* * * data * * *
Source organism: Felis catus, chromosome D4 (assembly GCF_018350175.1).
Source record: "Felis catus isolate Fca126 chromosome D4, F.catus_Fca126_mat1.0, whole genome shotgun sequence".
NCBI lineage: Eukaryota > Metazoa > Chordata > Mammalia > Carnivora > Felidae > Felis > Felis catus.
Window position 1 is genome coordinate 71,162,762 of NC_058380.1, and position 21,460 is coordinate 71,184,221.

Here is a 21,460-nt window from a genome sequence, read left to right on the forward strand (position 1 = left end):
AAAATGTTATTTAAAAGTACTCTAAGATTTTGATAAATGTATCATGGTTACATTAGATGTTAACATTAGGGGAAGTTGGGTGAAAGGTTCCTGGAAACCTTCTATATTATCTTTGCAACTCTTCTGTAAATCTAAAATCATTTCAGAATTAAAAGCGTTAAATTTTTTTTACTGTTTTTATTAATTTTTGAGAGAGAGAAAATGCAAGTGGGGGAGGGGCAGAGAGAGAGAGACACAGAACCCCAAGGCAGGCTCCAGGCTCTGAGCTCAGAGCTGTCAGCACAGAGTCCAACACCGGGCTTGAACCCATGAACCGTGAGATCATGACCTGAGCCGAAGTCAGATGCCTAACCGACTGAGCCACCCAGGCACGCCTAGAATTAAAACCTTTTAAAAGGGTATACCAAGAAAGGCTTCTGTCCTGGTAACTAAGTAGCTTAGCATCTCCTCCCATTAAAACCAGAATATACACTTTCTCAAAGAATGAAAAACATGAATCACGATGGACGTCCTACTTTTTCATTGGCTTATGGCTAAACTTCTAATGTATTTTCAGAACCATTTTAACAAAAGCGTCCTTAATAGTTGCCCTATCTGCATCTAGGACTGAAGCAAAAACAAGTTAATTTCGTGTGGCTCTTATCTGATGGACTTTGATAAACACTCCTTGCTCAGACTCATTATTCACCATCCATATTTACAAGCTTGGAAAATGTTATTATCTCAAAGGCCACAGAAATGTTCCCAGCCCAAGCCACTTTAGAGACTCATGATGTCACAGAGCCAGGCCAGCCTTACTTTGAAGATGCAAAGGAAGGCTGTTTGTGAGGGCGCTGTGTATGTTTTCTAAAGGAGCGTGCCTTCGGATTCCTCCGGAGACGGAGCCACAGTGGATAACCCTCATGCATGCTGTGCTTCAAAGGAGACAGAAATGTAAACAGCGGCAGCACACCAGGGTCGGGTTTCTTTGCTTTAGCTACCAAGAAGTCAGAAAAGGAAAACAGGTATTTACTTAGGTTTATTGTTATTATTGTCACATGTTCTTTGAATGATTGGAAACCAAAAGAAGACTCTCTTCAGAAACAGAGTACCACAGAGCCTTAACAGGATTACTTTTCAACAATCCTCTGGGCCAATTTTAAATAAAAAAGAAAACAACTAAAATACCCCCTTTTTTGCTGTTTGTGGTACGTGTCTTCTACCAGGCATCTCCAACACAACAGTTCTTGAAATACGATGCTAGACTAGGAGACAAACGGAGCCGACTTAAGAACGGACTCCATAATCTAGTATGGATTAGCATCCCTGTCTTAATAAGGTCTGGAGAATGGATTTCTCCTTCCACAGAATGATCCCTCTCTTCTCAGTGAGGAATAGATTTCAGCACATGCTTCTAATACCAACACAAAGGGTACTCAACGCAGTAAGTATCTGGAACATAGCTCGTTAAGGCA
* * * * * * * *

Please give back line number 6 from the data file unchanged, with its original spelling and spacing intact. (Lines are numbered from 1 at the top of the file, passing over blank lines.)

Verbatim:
AAAATGTTATTTAAAAGTACTCTAAGATTTTGATAAATGTATCATGGTTACATTAGATGTTAACATTAGGGGAAGTTGGGTGAAAGGTTCCTGGAAACCTTCTATATTATCTTTGCAACTCTTCTGTAAATCTAAAATCATTTCAGAATTAAAAGCGTTAAATTTTTTTTACTGTTTTTATTAATTTTTGAGAGAGAGAAAATGCAAGTGGGGGAGGGGCAGAGAGAGAGAGACACAGAACCCCAAGGCAGGCTCCAGGCTCTGAGCTCAGAGCTGTCAGCACAGAGTCCAACACCGGGCTTGAACCCATGAACCGTGAGATCATGACCTGAGCCGAAGTCAGATGCCTAACCGACTGAGCCACCCAGGCACGCCTAGAATTAAAACCTTTTAAAAGGGTATACCAAGAAAGGCTTCTGTCCTGGTAACTAAGTAGCTTAGCATCTCCTCCCATTAAAACCAGAATATACACTTTCTCAAAGAATGAAAAACATGAATCACGATGGACGTCCTACTTTTTCATTGGCTTATGGCTAAACTTCTAATGTATTTTCAGAACCATTTTAACAAAAGCGTCCTTAATAGTTGCCCTATCTGCATCTAGGACTGAAGCAAAAACAAGTTAATTTCGTGTGGCTCTTATCTGATGGACTTTGATAAACACTCCTTGCTCAGACTCATTATTCACCATCCATATTTACAAGCTTGGAAAATGTTATTATCTCAAAGGCCACAGAAATGTTCCCAGCCCAAGCCACTTTAGAGACTCATGATGTCACAGAGCCAGGCCAGCCTTACTTTGAAGATGCAAAGGAAGGCTGTTTGTGAGGGCGCTGTGTATGTTTTCTAAAGGAGCGTGCCTTCGGATTCCTCCGGAGACGGAGCCACAGTGGATAACCCTCATGCATGCTGTGCTTCAAAGGAGACAGAAATGTAAACAGCGGCAGCACACCAGGGTCGGGTTTCTTTGCTTTAGCTACCAAGAAGTCAGAAAAGGAAAACAGGTATTTACTTAGGTTTATTGTTATTATTGTCACATGTTCTTTGAATGATTGGAAACCAAAAGAAGACTCTCTTCAGAAACAGAGTACCACAGAGCCTTAACAGGATTACTTTTCAACAATCCTCTGGGCCAATTTTAAATAAAAAAGAAAACAACTAAAATACCCCCTTTTTTGCTGTTTGTGGTACGTGTCTTCTACCAGGCATCTCCAACACAACAGTTCTTGAAATACGATGCTAGACTAGGAGACAAACGGAGCCGACTTAAGAACGGACTCCATAATCTAGTATGGATTAGCATCCCTGTCTTAATAAGGTCTGGAGAATGGATTTCTCCTTCCACAGAATGATCCCTCTCTTCTCAGTGAGGAATAGATTTCAGCACATGCTTCTAATACCAACACAAAGGGTACTCAACGCAGTAAGTATCTGGAACATAGCTCGTTAAGGCA